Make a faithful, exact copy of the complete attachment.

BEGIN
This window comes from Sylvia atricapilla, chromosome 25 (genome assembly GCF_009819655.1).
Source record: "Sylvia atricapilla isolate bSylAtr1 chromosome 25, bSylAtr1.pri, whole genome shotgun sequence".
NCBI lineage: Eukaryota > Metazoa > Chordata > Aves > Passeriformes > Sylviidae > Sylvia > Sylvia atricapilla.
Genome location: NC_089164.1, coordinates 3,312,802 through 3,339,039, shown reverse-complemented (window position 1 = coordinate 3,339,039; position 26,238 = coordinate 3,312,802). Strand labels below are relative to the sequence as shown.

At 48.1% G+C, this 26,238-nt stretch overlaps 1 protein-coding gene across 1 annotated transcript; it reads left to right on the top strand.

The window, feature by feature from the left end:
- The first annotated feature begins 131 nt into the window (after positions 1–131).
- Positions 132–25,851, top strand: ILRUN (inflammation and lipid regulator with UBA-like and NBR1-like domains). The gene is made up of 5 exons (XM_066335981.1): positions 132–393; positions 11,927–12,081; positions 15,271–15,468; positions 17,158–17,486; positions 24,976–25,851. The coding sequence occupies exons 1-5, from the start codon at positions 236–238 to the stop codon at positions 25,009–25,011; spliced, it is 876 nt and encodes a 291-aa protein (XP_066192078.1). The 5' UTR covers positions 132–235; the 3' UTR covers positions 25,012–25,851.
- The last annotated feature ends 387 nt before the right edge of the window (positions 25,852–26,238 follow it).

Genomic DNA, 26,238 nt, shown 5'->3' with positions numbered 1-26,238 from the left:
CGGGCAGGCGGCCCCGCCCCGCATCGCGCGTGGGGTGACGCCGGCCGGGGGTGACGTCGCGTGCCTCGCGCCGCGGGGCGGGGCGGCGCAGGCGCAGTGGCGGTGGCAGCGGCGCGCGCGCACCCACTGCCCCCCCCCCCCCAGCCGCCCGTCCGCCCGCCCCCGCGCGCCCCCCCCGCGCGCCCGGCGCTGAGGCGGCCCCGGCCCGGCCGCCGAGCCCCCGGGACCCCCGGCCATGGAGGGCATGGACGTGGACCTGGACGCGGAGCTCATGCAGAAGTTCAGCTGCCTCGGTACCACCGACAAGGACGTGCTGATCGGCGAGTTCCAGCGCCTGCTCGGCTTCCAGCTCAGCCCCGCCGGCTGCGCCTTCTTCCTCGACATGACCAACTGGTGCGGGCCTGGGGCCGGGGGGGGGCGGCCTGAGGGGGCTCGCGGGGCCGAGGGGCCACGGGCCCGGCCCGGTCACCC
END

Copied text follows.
This window comes from Sylvia atricapilla, chromosome 25 (genome assembly GCF_009819655.1).
Source record: "Sylvia atricapilla isolate bSylAtr1 chromosome 25, bSylAtr1.pri, whole genome shotgun sequence".
NCBI lineage: Eukaryota > Metazoa > Chordata > Aves > Passeriformes > Sylviidae > Sylvia > Sylvia atricapilla.
Genome location: NC_089164.1, coordinates 3,312,802 through 3,339,039, shown reverse-complemented (window position 1 = coordinate 3,339,039; position 26,238 = coordinate 3,312,802). Strand labels below are relative to the sequence as shown.

At 48.1% G+C, this 26,238-nt stretch overlaps 1 protein-coding gene across 1 annotated transcript; it reads left to right on the top strand.

The window, feature by feature from the left end:
- The first annotated feature begins 131 nt into the window (after positions 1–131).
- Positions 132–25,851, top strand: ILRUN (inflammation and lipid regulator with UBA-like and NBR1-like domains). The gene is made up of 5 exons (XM_066335981.1): positions 132–393; positions 11,927–12,081; positions 15,271–15,468; positions 17,158–17,486; positions 24,976–25,851. The coding sequence occupies exons 1-5, from the start codon at positions 236–238 to the stop codon at positions 25,009–25,011; spliced, it is 876 nt and encodes a 291-aa protein (XP_066192078.1). The 5' UTR covers positions 132–235; the 3' UTR covers positions 25,012–25,851.
- The last annotated feature ends 387 nt before the right edge of the window (positions 25,852–26,238 follow it).

Genomic DNA, 26,238 nt, shown 5'->3' with positions numbered 1-26,238 from the left:
CGGGCAGGCGGCCCCGCCCCGCATCGCGCGTGGGGTGACGCCGGCCGGGGGTGACGTCGCGTGCCTCGCGCCGCGGGGCGGGGCGGCGCAGGCGCAGTGGCGGTGGCAGCGGCGCGCGCGCACCCACTGCCCCCCCCCCCCCAGCCGCCCGTCCGCCCGCCCCCGCGCGCCCCCCCCGCGCGCCCGGCGCTGAGGCGGCCCCGGCCCGGCCGCCGAGCCCCCGGGACCCCCGGCCATGGAGGGCATGGACGTGGACCTGGACGCGGAGCTCATGCAGAAGTTCAGCTGCCTCGGTACCACCGACAAGGACGTGCTGATCGGCGAGTTCCAGCGCCTGCTCGGCTTCCAGCTCAGCCCCGCCGGCTGCGCCTTCTTCCTCGACATGACCAACTGGTGCGGGCCTGGGGCCGGGGGGGGGCGGCCTGAGGGGGCTCGCGGGGCCGAGGGGCCACGGGCCCGGCCCGGTCACCC